The first movement has punch and character, and gives the kind of exhilarating feeling you might have when you meet someone and begin to have a wonderful conversation with them. It’s magnificently engaging. There’s a clear operatic element to the work, and this confidence and vivid color marks the entire piece, really. There’s such high contrast, for example, among the big, almost boisterous full-orchestra statements, and the softer replies, colored predominantly by woodwinds.
This music isn’t complex, but has so much character and depth to enjoy. It’s unmistakably youthful, but also somehow so polished. The second theme, following the exuberance of the first subject, is like a limpid stream, refreshing, but broader, quieter, and it’s this material that features primarily in the development for this first movement, before returning to close in a big way.
The cover of the above-referenced album is over a blue background, a vivid, bright, but rich blue background, and I feel, probably largely due to the power of suggestion, that it fits this work so perfectly. That particular shade is bold and powerful, but also crisp, and it reminds me of the youthfulness this work embodies. You can almost hear the 17-year-old composer, under Gounod’s tutelage, just ready to burst forth with ideas and talent as a composer who clearly already knows what he’s doing. I digress.
The second movement, at nearly ten minutes in Haitink’s reading, is by far the longest of the four in this work. If you thought you heard something operatic in nature about Bizet’s writing, wait until you hear the showstopper of what amounts to an aria in this, the slow movement. The oboe appears after an almost ominous introduction. We can practically see the spotlight come down on the instrument as it plays a slithery, showy solo. The breadth and stateliness of this movement reminds me much of Schubert’s ninth (the long one in C), and this aria-passage is contrasted with a central section with smooth contrapuntal character. There is a bit more bounce, but we’re still a long-distance phone call from the exuberance we hear in any of the other movements. It does build to a climax, but we return to the A section to close the movement.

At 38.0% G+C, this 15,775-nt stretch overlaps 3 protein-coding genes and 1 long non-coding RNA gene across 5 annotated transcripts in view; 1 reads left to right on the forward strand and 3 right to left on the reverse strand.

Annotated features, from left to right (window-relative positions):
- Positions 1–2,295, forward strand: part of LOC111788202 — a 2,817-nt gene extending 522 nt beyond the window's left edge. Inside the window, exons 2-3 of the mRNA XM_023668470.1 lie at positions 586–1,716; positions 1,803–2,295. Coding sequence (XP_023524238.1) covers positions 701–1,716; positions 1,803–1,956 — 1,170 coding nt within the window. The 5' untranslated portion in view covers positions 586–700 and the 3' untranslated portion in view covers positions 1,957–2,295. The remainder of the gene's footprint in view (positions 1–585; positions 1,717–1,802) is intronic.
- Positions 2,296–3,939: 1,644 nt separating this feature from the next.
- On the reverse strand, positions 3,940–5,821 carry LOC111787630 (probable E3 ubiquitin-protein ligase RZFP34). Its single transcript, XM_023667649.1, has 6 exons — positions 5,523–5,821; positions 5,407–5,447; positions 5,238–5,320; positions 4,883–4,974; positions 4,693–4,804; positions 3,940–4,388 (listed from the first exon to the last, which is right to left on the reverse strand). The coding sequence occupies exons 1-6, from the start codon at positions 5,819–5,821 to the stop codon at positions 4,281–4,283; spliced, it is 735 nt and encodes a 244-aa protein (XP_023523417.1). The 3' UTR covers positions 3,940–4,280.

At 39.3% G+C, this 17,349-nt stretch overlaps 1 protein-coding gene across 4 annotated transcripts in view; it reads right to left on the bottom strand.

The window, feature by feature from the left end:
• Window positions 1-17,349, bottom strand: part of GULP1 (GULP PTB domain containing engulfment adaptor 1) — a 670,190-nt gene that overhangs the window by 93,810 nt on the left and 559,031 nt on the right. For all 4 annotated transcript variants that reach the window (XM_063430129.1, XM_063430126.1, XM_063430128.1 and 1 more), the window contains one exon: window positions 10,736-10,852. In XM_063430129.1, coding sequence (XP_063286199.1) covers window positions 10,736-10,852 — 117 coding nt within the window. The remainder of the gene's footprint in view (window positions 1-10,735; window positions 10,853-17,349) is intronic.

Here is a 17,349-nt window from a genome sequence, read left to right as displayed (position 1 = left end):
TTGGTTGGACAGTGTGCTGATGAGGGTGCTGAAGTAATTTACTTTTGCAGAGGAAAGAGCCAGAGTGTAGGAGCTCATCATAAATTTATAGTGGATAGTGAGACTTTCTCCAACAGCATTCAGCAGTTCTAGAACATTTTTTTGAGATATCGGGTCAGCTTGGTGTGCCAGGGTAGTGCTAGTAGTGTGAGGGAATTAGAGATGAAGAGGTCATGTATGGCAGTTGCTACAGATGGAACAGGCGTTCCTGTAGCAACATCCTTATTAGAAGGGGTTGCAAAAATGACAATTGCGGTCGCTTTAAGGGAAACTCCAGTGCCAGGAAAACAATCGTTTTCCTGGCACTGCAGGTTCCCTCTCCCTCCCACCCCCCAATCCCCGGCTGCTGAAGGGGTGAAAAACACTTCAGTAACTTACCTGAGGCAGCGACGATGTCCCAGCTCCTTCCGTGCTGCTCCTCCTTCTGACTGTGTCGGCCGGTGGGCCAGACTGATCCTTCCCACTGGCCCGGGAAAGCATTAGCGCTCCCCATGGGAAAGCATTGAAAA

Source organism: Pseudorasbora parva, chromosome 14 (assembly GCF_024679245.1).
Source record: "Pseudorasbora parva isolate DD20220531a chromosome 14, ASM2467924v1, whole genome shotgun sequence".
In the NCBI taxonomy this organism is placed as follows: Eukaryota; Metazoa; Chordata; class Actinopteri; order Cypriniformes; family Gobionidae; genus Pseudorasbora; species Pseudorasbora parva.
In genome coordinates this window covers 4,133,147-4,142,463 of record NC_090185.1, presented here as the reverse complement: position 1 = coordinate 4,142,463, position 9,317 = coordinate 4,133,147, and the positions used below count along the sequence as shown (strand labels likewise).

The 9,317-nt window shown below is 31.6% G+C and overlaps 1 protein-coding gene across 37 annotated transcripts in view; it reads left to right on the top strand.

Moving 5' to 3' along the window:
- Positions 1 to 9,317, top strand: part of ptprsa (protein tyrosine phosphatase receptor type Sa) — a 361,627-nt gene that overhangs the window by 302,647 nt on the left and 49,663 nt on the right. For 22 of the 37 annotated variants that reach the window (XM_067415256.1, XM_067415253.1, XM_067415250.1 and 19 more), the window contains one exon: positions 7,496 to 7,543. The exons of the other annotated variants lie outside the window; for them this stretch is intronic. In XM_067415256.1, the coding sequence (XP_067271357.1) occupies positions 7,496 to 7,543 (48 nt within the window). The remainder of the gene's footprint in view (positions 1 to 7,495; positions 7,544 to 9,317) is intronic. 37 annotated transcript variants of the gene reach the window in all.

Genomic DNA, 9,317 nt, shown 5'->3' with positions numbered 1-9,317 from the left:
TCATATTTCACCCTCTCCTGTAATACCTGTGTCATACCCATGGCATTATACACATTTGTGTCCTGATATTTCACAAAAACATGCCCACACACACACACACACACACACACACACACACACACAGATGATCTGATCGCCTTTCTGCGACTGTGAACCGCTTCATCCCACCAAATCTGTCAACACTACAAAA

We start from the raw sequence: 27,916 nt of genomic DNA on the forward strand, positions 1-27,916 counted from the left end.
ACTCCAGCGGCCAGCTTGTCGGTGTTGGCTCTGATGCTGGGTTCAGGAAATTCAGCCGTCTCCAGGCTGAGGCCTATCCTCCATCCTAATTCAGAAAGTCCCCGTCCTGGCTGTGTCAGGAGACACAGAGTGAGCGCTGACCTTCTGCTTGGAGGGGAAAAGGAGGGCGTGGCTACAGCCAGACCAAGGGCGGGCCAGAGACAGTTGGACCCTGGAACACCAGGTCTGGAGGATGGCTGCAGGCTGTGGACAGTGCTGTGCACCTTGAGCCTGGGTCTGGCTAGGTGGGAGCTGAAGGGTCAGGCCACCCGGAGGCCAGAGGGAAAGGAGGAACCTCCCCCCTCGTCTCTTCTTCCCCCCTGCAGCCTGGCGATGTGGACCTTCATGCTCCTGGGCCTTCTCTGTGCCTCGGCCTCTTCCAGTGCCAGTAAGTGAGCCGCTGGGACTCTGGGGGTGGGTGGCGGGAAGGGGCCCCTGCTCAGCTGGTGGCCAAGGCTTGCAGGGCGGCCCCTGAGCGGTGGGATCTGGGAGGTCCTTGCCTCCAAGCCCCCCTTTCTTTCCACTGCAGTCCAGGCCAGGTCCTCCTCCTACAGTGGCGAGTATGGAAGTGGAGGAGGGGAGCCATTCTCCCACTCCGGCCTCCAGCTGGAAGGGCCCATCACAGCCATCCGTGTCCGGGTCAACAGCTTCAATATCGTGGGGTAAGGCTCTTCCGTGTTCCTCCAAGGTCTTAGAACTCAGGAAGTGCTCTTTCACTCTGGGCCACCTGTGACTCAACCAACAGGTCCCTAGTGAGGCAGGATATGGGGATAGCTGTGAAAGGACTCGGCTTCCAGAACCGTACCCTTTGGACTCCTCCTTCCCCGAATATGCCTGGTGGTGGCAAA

The scherzo is the shortest movement of the work, but even here we have irresistibly delightful melodies, two in the scherzo (with the first acting as a backdrop for the second), and a trio that sounds like the drone and jig of bagpipes and Celtic music. It is as if Mendelssohn has dropped in for a visit, and at least in this case, that’s not at all a bad thing.
The finale is just… pure, unadulterated, even relentless excitement of the sort that only an outrageously talented young seventeen-year old could write. We have three themes, and each of them is just… an absolute dazzling gem. Strings don’t so much burst as much as buzz to the fore, taking a rest for the second theme, and then…
Does anything else really need to be said? Bizet is clearly possessive of an exquisite sense of melody, orchestral color and texture, and a true dramatist. This symphony is just stunning, perhaps truly without parallel as a symphony from a seventeen-year old composer, darn near perfection.
We’ve got a busy month for June, with a total of twenty-five more French pieces to discuss. I’ve been planning this for months, and that number still surprises me! That’s almost one a day!
Anyway, stay tuned, and thanks so much for reading!